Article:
Atiq Rahimi, the Afghan writer who won the Prix Goncourt, has crowned me with the title of "ecrivante". He uses this title in our email correspondence. It is a particular word that Barthes used to describe aspiring writers, and it translates literally as a "writing". I am a person who is in the process.
As a blogger, I write almost daily. I compose essays and thoughts. My postings are article vignettes, casual and opinionated. They derive from stream of consciousness. I write freely and my chapters are independent from one another. Unlike Atiq Rahimi who has written novels or unlike Jhumpa Lahiri, novelist and short story writer who has explained how she writes in My Life's Sentences (NYT, March 17,2012).
My sister knows of my reader's reverence towards Lahiri. She also knows of my fascination with words and sentences. I frequently send her writer's sentences by blackberry, as I read along. I take them out of context, without even telling her the narrative of the book I am reading at the time and send them to her like photographic snapshots without explanation. I want to share the magic, the moment, the impact of the sentence. Literary sentences assault me. They bounce off the book or the LeMonde page.
For indeed I am first and foremost a reader. I am on the receiving line. I am the appreciator, the enthusiastic critique, the collector of sentences. Aren't all writers readers? Aren't most artists art appreciators? Aren't singers music fans also?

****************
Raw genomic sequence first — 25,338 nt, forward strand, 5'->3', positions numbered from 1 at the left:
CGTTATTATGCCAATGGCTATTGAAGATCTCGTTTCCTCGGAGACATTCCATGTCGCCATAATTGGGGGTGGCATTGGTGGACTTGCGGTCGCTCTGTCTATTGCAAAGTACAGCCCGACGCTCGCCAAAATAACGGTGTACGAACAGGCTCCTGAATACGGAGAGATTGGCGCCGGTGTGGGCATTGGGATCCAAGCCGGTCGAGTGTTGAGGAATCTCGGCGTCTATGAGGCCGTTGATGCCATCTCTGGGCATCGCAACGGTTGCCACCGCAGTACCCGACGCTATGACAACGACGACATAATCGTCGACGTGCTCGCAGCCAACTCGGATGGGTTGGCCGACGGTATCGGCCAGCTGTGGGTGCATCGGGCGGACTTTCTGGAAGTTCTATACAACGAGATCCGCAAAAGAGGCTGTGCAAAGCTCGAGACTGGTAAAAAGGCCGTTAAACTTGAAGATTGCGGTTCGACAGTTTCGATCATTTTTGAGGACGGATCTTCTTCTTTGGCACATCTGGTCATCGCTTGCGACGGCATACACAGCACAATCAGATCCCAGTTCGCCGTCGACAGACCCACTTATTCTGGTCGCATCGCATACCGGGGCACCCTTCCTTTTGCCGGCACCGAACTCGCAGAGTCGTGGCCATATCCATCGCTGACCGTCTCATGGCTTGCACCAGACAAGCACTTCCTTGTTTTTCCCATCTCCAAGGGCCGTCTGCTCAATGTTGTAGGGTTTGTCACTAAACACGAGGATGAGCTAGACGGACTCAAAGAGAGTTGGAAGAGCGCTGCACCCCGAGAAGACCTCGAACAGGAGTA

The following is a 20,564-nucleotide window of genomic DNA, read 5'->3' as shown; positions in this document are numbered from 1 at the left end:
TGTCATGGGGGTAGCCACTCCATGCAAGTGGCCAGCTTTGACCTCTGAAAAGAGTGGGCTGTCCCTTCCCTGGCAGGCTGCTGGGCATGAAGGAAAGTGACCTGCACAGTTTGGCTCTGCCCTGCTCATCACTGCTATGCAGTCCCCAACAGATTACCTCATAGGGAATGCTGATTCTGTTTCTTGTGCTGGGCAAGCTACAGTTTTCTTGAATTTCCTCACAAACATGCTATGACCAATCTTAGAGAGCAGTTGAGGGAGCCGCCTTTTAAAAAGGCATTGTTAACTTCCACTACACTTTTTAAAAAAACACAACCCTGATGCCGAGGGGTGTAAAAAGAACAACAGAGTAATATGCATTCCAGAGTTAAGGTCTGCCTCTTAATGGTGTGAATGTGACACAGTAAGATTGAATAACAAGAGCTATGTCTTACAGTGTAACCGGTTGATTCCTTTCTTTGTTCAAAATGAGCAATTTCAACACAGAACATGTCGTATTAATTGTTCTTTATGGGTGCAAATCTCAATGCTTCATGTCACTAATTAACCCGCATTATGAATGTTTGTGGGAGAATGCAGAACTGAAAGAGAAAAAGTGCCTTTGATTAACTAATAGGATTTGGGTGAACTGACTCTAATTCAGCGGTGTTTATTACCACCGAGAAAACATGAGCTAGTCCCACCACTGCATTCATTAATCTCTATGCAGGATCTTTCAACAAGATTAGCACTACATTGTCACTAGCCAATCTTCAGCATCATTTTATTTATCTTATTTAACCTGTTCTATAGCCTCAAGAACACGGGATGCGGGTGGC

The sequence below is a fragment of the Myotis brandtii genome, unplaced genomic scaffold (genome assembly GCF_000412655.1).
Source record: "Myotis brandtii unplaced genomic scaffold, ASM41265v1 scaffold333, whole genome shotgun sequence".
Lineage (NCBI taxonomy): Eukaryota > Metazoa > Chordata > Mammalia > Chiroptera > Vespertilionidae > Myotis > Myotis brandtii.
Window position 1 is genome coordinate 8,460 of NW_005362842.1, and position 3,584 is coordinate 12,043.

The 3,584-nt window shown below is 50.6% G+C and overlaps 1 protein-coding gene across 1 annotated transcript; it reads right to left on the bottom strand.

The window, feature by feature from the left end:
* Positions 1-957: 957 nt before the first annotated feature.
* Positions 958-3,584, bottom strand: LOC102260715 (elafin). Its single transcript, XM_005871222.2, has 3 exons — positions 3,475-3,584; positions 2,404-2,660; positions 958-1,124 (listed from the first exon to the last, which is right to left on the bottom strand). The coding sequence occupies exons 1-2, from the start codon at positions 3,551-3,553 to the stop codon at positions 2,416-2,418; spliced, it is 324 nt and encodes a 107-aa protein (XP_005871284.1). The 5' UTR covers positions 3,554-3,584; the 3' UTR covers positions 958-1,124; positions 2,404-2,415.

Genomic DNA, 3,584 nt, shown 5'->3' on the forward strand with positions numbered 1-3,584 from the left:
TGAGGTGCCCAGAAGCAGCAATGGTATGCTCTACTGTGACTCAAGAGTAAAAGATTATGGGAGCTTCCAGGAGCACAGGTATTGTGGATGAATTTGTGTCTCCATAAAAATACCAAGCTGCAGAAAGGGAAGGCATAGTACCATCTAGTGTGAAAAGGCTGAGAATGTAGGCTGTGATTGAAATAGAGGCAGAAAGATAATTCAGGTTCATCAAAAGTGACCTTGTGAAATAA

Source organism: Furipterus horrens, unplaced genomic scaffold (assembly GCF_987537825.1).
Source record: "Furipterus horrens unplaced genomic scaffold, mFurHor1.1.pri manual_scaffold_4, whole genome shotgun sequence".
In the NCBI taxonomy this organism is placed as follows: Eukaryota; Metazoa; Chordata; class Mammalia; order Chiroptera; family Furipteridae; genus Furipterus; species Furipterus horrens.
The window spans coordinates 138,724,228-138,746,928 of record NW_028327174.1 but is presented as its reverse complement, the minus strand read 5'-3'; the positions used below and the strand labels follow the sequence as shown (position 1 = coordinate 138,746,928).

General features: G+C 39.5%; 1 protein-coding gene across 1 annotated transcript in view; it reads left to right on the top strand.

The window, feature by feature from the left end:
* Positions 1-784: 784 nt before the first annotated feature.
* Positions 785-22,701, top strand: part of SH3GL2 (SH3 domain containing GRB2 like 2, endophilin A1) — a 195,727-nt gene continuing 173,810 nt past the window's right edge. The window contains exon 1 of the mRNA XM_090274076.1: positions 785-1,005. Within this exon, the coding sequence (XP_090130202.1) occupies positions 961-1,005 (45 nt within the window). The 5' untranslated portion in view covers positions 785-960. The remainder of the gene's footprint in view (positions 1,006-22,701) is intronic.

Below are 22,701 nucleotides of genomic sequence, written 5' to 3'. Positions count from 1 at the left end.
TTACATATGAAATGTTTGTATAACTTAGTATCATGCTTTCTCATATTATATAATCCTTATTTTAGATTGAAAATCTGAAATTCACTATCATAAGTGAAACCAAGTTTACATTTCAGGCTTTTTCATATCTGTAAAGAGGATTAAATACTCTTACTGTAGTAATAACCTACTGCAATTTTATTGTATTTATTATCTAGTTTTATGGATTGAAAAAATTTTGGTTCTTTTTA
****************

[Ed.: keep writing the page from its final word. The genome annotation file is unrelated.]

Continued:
Jhumpa Lahiri was writing about her activity, about creating sentences while she chopped her vegetables, an activity many of her characters do: much cooking takes place in her stories. She wrote of the bricks, the sentences, that build her novels. These bricks that assault me at red lights as I day dream, or rush to my head with a jolt of caffeine.
She also writes about the books we "encounter at different times in life" as I have Madame Bovary. Realizing also that it is a book that has been shared by millions over the centuries. A book that has been dissected, sentence by sentence. Made sacred.
When will I make the step from collector of sacred sentences to become a writer. When will I exhibit my novels instead of stockpiling them in a vault like Lahiri admits to doing sometimes?